President-elect Trump’s Native American Affairs Coalition announced plans this week to kill a federal policy that prevented tribal councils from engaging in resource development on tribal lands, a welcome shift from the Obama administration's policy of broadly limiting resource development on federal land.
The decision of whether to allow businesses that could have serious negative side effects to locate in a community matters to people. It affects their quality of life, their job prospects, and the tax base, which determines local services available to them. These businesses have mostly geographically limited “neighborhood effects,” local problems that require local decision-making to get right.
Depending on the circumstances, different factors influence the decisions that communities might reach. In some situations, it might be better to wait for another generation before exploiting a mineral deposit, so that better technology will exist to do the job more efficiently and yield a higher value to the tribe. Some tribes are in good financial shape today, while others are not. Some want more public services, which can only be provided by more economic activity and a broader tax base, while others want a cheaper government that does less.
For that reason, it should be the tribal communities surrounding those businesses that decide whether to engage in resource development. It should not be a distant federal government. It’s communities that will feel the effect of a decision to allow a mine or oil well. It’s communities that will feel the effect of a decision to value land for its ability to create jobs and economic opportunity, or to preserve its natural qualities. The important thing is that people have a choice rather than having that choice dictated to them by Washington.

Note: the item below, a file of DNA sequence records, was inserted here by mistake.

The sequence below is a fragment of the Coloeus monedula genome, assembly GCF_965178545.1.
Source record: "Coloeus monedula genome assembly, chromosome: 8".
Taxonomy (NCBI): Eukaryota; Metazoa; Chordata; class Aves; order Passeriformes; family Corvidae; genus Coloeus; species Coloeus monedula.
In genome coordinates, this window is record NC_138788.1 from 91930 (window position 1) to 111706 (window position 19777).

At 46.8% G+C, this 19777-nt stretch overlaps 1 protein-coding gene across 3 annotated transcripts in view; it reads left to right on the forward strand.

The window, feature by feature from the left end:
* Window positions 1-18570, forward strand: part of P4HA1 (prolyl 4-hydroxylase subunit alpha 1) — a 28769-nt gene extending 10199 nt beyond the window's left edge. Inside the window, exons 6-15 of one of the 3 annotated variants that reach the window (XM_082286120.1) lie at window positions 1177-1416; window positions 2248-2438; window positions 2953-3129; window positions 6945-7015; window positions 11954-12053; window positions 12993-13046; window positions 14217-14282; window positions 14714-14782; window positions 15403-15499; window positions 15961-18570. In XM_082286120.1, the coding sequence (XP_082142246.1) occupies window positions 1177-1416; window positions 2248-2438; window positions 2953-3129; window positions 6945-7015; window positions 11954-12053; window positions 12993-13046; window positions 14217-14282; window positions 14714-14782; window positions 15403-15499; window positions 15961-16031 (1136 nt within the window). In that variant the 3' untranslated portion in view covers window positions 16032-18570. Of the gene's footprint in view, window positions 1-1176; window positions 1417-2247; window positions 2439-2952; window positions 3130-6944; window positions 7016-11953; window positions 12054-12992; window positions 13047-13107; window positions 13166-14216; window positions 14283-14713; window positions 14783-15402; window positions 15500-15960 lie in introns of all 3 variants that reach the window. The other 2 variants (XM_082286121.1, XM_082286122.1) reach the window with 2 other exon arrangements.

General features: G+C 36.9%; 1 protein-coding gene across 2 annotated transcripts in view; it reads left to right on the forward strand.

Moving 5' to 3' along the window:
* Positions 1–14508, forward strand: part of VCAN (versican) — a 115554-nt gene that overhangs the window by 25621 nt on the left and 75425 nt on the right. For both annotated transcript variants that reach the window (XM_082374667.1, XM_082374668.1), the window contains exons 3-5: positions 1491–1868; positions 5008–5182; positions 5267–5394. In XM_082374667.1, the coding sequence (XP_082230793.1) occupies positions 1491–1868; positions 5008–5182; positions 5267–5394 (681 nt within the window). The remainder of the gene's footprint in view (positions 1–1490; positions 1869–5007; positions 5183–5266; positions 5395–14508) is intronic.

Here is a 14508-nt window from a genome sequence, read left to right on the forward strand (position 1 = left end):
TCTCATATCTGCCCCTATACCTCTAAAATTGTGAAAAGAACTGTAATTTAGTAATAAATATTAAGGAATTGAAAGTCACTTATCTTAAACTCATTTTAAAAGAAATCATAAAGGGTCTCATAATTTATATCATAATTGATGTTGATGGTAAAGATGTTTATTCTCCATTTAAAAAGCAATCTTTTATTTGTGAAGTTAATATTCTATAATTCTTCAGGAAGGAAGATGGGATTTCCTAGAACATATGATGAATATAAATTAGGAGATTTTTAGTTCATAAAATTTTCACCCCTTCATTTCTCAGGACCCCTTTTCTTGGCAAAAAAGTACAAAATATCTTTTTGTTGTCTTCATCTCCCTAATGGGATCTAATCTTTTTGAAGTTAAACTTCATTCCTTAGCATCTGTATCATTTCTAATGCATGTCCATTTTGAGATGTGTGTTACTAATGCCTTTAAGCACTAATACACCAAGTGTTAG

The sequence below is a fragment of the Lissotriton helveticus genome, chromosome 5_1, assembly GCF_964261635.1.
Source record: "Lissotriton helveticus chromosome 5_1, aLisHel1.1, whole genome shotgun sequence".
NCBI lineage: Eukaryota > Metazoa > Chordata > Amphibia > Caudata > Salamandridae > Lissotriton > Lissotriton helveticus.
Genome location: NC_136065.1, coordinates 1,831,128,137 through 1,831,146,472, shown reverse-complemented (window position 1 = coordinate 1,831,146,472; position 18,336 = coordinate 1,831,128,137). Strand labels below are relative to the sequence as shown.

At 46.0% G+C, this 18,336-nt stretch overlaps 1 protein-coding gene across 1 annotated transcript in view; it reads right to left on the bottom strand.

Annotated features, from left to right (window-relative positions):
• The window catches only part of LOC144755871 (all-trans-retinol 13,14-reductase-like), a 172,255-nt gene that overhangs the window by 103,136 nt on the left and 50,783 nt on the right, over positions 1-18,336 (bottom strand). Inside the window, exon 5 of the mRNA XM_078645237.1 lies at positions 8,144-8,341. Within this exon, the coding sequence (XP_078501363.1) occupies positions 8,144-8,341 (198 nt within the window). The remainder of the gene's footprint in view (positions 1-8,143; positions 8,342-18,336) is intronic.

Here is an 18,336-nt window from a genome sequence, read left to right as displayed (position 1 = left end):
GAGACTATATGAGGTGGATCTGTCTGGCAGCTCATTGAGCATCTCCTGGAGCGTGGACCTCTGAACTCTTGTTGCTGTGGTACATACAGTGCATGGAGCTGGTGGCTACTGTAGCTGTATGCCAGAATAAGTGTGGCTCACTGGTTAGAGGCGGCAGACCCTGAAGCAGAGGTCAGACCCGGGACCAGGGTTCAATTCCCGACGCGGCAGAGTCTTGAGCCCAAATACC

The consequences that can arise from a federal effort to run roughshod over local rights are on flagrant display this week in North Dakota, where 10,000 people have been protesting an easement authorized by the Army Corps of Engineers for construction of the Dakota Access oil pipeline. The scene should serve as a final impetus for inspiring lawmakers to reform the way in which tribal land is managed.
Local control is not without precedent. The Southern Utes of Colorado have turned drilling on their lands into a lucrative business. At the other end of the spectrum, last year the Canadian 3,600 member Lax Kw’alaams tribe rejected a $1 billion offer for the right to build a natural gas terminal on part of their lands. Both are reasonable choices made by local groups of a few thousand people, and they show the potential broadband of options available to tribes that hold valuable resources or lands
Changing the status quo where every resource development project on tribal lands is a federal affair will not be simple. It will mean some real devolution of power, if not land ownership. The final decision on land use decisions would need to be transferred to the tribes, where ability to the federal government to step in is limited to preventing unconstitutional decisions.
With powers devolved, tribe members would be charged with holding their governments accountable for land use decisions, just like local voters nationwide. For more than a century, the federal government has been making one-size fits all land use decisions on behalf of tribes. This has naturally led to conflicts that devolution could end. With the pain of wrong decisions falling on tribal government, decisions would end up being more reflective of the median tribe members.
Nick Zaiac is a policy analyst at the Maryland Public Policy Institute. His research focuses on infrastructure, local government, and regulatory issues.
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